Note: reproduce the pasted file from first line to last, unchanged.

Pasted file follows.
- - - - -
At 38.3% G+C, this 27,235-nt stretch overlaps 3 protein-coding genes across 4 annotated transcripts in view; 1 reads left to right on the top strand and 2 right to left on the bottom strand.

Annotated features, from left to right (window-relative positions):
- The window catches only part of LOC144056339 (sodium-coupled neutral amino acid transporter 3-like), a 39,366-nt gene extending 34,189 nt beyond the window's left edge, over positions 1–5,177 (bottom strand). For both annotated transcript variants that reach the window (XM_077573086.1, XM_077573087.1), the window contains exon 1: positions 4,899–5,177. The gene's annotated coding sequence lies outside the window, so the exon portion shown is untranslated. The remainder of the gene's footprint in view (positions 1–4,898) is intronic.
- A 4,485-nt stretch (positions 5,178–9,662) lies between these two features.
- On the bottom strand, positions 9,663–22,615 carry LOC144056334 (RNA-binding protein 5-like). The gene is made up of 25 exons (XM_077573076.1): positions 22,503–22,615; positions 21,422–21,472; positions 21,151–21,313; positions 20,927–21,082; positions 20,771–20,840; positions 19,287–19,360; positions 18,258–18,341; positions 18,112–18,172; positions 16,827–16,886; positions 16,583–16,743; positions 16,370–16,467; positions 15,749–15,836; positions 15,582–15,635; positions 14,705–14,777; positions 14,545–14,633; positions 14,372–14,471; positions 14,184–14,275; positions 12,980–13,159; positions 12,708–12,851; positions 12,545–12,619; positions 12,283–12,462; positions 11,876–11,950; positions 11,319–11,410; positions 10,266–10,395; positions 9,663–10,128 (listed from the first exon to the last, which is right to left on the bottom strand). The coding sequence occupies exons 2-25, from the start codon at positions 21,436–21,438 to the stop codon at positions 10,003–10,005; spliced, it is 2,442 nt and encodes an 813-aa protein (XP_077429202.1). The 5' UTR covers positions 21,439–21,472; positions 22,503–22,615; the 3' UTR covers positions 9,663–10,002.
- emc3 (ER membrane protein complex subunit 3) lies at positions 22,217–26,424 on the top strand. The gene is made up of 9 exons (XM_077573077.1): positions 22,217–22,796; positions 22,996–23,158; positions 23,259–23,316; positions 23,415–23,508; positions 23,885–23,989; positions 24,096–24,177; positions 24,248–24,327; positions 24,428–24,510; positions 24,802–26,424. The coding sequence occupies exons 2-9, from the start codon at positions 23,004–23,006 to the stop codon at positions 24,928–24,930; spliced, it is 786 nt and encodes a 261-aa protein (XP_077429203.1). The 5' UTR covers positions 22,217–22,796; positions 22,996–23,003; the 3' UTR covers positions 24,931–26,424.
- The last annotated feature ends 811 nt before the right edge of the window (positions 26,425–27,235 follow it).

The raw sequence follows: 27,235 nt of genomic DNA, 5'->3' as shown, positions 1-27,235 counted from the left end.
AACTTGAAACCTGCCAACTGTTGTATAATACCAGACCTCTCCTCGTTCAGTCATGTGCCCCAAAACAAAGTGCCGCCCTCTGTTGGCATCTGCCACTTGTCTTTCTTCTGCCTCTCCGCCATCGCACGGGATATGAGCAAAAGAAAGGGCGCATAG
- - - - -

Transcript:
At 38.3% G+C, this 27,235-nt stretch overlaps 3 protein-coding genes across 4 annotated transcripts in view; 1 reads left to right on the top strand and 2 right to left on the bottom strand.

Annotated features, from left to right (window-relative positions):
- The window catches only part of LOC144056339 (sodium-coupled neutral amino acid transporter 3-like), a 39,366-nt gene extending 34,189 nt beyond the window's left edge, over positions 1–5,177 (bottom strand). For both annotated transcript variants that reach the window (XM_077573086.1, XM_077573087.1), the window contains exon 1: positions 4,899–5,177. The gene's annotated coding sequence lies outside the window, so the exon portion shown is untranslated. The remainder of the gene's footprint in view (positions 1–4,898) is intronic.
- A 4,485-nt stretch (positions 5,178–9,662) lies between these two features.
- On the bottom strand, positions 9,663–22,615 carry LOC144056334 (RNA-binding protein 5-like). The gene is made up of 25 exons (XM_077573076.1): positions 22,503–22,615; positions 21,422–21,472; positions 21,151–21,313; positions 20,927–21,082; positions 20,771–20,840; positions 19,287–19,360; positions 18,258–18,341; positions 18,112–18,172; positions 16,827–16,886; positions 16,583–16,743; positions 16,370–16,467; positions 15,749–15,836; positions 15,582–15,635; positions 14,705–14,777; positions 14,545–14,633; positions 14,372–14,471; positions 14,184–14,275; positions 12,980–13,159; positions 12,708–12,851; positions 12,545–12,619; positions 12,283–12,462; positions 11,876–11,950; positions 11,319–11,410; positions 10,266–10,395; positions 9,663–10,128 (listed from the first exon to the last, which is right to left on the bottom strand). The coding sequence occupies exons 2-25, from the start codon at positions 21,436–21,438 to the stop codon at positions 10,003–10,005; spliced, it is 2,442 nt and encodes an 813-aa protein (XP_077429202.1). The 5' UTR covers positions 21,439–21,472; positions 22,503–22,615; the 3' UTR covers positions 9,663–10,002.
- emc3 (ER membrane protein complex subunit 3) lies at positions 22,217–26,424 on the top strand. The gene is made up of 9 exons (XM_077573077.1): positions 22,217–22,796; positions 22,996–23,158; positions 23,259–23,316; positions 23,415–23,508; positions 23,885–23,989; positions 24,096–24,177; positions 24,248–24,327; positions 24,428–24,510; positions 24,802–26,424. The coding sequence occupies exons 2-9, from the start codon at positions 23,004–23,006 to the stop codon at positions 24,928–24,930; spliced, it is 786 nt and encodes a 261-aa protein (XP_077429203.1). The 5' UTR covers positions 22,217–22,796; positions 22,996–23,003; the 3' UTR covers positions 24,931–26,424.
- The last annotated feature ends 811 nt before the right edge of the window (positions 26,425–27,235 follow it).

The raw sequence follows: 27,235 nt of genomic DNA, 5'->3' as shown, positions 1-27,235 counted from the left end.
AACTTGAAACCTGCCAACTGTTGTATAATACCAGACCTCTCCTCGTTCAGTCATGTGCCCCAAAACAAAGTGCCGCCCTCTGTTGGCATCTGCCACTTGTCTTTCTTCTGCCTCTCCGCCATCGCACGGGATATGAGCAAAAGAAAGGGCGCATAG